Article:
If you read this blog regularly, you would know that I have a great relationship with the International Housewares Association (IHA). However based on my posts, you might think all they do is put on the largest home and housewares show in North America and host a few press events throughout the year. IHA is an organization who does so much more for their members and the home goods industry than can be learned from this small window I call a blog. Since the early 1920s, IHA has been helping buyers, sellers and manufacturers survive and thrive through every imaginable economic climate possible. They provide members with low cost or discounted services which span the spectrum of business needs from Product Testing, Employment Services, Sustainability Education, to year round media access via press events. Recently they added a new service to their menu of benefits through a partnership with the Reshoring Initiative.
The idea is to help businesses understand the total cost, effort and benefit of truly being made in America. I firmly believe that nothing could provide more of a boost to our economy than returning the full life cycle of product creation and delivery to our shores. It is more than simply a benefit for the company itself; there are ripple effects into other segments and services that increase American jobs and economic strength. And the environmental and human rights benefits can not be overlooked by such an effort.
I want to salute my friends at IHA for making a concentrated effort to support an all too important initiative that reaches beyond the home goods arena and helps create more job opportunities during this difficult time in our history.
Below is a press release that IHA issued to explain the program.
To Offshore or Reshoring…How to Objectively Decide?
That is the question facing many manufacturers these days, both inside and outside of the housewares industry. As the economic makeup of China changes, so does the financial model that U.S. manufacturers use to determine the feasibility of manufacturing products 8,000 miles away. Together with the decision on financial feasibility, many manufacturers are also taking a hard look at the newly emphasized importance of the term “Made in U.S.A.” Current intelligence indicates that there is an increased importance being placed on products “Made in U.S.A.” by consumers and therefore by retailers as well.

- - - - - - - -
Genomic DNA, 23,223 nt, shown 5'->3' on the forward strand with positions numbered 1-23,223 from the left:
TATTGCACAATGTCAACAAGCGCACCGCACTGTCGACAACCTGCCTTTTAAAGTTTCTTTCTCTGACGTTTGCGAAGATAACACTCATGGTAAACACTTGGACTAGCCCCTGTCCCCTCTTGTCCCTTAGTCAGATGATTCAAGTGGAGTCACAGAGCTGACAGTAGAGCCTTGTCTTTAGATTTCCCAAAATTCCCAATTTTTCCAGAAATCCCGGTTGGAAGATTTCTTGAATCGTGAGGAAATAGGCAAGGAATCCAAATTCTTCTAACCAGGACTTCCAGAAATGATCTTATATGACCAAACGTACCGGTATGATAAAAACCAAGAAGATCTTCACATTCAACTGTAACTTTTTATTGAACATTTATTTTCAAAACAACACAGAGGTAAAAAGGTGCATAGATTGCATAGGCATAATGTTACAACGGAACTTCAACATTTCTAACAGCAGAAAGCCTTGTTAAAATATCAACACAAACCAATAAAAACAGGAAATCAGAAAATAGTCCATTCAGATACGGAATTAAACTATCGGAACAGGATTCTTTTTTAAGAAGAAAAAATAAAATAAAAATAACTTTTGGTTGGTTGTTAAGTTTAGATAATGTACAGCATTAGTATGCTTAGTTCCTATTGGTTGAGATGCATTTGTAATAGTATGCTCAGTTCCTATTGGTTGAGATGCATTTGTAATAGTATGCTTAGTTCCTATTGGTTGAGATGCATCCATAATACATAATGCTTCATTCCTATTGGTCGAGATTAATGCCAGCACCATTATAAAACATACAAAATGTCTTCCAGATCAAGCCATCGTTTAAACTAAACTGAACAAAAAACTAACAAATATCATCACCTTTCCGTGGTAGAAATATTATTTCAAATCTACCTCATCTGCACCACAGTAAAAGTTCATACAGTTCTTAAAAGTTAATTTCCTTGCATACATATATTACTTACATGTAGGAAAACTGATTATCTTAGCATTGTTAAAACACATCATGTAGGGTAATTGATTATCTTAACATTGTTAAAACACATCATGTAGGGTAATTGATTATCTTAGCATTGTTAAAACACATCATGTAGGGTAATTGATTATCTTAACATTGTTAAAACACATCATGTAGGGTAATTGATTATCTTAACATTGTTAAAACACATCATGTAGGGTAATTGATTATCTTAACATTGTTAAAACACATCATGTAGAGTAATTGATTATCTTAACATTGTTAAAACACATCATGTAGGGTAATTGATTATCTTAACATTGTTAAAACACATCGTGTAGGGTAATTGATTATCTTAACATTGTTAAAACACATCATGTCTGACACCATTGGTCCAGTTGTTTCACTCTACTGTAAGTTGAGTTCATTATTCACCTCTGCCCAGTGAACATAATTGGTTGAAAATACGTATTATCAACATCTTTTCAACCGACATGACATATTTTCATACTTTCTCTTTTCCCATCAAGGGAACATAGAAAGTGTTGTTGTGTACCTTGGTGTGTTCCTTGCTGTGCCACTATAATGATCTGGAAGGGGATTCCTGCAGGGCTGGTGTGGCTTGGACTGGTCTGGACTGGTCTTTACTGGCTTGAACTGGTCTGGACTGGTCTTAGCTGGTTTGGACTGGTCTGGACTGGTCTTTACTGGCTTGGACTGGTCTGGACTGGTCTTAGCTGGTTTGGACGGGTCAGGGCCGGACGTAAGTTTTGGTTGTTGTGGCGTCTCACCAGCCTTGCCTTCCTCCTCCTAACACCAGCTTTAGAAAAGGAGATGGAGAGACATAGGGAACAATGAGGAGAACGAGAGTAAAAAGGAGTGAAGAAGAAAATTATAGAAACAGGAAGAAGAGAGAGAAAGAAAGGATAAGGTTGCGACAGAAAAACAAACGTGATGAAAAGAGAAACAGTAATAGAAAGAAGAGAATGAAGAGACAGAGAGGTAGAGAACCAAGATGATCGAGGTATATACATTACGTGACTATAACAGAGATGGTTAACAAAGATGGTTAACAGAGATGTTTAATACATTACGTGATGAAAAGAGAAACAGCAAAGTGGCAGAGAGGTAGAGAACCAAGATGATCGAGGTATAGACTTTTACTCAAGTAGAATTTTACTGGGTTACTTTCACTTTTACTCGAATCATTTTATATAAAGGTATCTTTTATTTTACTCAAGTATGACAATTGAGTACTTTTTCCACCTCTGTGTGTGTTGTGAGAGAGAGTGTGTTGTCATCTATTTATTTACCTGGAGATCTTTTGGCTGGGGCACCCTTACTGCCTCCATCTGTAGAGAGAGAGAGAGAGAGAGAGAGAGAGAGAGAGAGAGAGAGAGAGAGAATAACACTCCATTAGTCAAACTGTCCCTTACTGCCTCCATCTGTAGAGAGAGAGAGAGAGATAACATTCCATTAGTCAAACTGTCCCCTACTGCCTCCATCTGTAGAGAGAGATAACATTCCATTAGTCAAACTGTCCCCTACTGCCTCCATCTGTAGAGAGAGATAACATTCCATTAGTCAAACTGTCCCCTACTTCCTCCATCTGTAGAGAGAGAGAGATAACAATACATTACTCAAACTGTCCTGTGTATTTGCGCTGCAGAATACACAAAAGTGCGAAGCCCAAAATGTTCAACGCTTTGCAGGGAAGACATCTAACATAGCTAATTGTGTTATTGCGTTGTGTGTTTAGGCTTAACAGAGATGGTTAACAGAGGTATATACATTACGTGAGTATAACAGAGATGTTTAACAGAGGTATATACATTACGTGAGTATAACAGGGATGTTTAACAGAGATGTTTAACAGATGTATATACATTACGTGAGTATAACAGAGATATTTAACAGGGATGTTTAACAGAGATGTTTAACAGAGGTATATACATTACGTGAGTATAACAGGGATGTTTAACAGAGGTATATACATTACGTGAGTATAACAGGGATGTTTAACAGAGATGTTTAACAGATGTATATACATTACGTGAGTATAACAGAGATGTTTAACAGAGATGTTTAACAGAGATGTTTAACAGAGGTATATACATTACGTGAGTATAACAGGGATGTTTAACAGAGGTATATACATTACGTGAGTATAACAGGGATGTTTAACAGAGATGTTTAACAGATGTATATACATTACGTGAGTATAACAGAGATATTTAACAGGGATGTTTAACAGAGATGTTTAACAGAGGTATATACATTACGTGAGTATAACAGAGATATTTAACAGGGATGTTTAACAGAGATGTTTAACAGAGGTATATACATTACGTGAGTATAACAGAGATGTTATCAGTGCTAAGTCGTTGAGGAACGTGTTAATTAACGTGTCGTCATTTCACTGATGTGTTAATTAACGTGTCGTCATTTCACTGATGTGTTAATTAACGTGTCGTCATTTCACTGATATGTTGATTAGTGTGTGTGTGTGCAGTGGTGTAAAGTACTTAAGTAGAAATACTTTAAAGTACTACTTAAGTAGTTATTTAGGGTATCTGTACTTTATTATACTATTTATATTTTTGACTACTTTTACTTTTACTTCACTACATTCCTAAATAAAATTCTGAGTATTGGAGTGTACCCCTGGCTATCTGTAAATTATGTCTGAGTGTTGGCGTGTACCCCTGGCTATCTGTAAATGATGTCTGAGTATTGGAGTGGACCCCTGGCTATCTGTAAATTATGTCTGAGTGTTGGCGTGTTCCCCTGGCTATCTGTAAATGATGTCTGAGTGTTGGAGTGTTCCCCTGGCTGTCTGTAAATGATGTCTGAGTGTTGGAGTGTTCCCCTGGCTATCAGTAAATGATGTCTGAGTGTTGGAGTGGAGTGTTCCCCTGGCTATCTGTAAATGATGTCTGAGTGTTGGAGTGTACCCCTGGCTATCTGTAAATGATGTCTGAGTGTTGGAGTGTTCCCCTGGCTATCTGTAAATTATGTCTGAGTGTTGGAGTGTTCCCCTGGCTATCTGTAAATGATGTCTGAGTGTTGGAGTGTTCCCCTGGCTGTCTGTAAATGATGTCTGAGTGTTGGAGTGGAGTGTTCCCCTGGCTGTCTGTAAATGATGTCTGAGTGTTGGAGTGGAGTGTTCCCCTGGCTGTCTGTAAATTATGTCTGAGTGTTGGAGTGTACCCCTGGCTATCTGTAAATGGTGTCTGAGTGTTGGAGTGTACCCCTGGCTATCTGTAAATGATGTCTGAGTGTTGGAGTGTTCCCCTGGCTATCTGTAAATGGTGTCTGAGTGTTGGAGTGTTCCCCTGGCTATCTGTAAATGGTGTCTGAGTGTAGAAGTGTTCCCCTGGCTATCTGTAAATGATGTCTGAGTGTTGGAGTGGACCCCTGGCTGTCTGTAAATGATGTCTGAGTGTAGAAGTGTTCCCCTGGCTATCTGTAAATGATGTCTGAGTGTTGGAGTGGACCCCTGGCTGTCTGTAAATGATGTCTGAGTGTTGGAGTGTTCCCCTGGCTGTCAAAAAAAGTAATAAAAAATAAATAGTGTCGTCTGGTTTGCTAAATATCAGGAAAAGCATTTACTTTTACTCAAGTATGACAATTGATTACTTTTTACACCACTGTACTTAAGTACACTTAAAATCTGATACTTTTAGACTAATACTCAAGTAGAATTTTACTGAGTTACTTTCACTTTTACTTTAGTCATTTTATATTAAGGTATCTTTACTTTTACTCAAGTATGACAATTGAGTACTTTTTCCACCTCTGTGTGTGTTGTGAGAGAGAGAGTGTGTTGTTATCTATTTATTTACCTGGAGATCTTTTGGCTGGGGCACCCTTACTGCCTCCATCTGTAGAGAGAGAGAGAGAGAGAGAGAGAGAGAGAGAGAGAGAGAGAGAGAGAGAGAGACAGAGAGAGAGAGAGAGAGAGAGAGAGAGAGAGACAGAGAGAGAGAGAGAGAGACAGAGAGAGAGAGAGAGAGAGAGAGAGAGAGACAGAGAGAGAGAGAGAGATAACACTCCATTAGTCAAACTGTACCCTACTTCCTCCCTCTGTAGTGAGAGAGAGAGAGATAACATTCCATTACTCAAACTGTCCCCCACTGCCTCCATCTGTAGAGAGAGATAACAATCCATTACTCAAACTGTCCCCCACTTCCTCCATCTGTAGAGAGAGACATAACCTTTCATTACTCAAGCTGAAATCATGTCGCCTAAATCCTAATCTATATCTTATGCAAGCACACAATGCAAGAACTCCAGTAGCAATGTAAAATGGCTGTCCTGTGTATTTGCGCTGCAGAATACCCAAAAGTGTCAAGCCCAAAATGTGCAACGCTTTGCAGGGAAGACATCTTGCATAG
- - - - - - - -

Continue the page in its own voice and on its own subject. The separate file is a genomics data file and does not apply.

Whether you consider it a unique phenomenon or movement that could have been foretold years ago as part of the normal evolution of a developing country, the socio-economic makeup of the Chinese lower and middle classes is changing, making it more expensive to develop, manufacture and ship product to the U.S.
But when does it make sense to bring manufacturing back to the U.S.?
What are the critical supply chain costs and risks associated with offshore product development that I may be missing?
Is it time to capitalize on the “Made in U.S.A.” brand concept?
Ultimately, when are the scales going to tip back in favor of U.S. manufacturing so that I position my business to respond quickly?
To help you answer some of these questions, IHA has partnered with Harry Moser of the Reshoring Initiative (http://www.reshorenow.org/) to help you carefully answer a host of questions regarding your business and determine the right answer to these difficult questions. Mr. Moser, though the Reshoring Initiative, has spent years developing a tool to assist you in evaluating all of the difficult aspects of offshore manufacturing, many of them containing hidden costs.
Mr. Moser hosted an educational session at the 2012 International Home + Housewares Show and highlighted some success stories in the housewares industry associated with reshoring. He also participated in a panel discussion hosted by the White House on the topic of insourcing (reshoring) manufacturing to the U.S. To learn more about reshoring, click here to view the White House YouTube video:
U.S. Manufacturers of Plastics
Are you at the point where you would like to discuss the manufacture of your product in the U.S. but you don’t know where to begin?
Does your entire product or components of your product contain plastic?
IHA has teamed-up with the Plastics Industry Trade Association to assist in your search for mold-makers, plastics processors, suppliers of resin, equipment manufacturers of plastics products, and more. Visit the member site for the Plastics Industry at http://www.plasticsindustry.org/membership/directory/ and you’re just a couple of mouse-clicks away from finding a host of plastics suppliers who are eager to assist you.
For more information on reshoring please contact: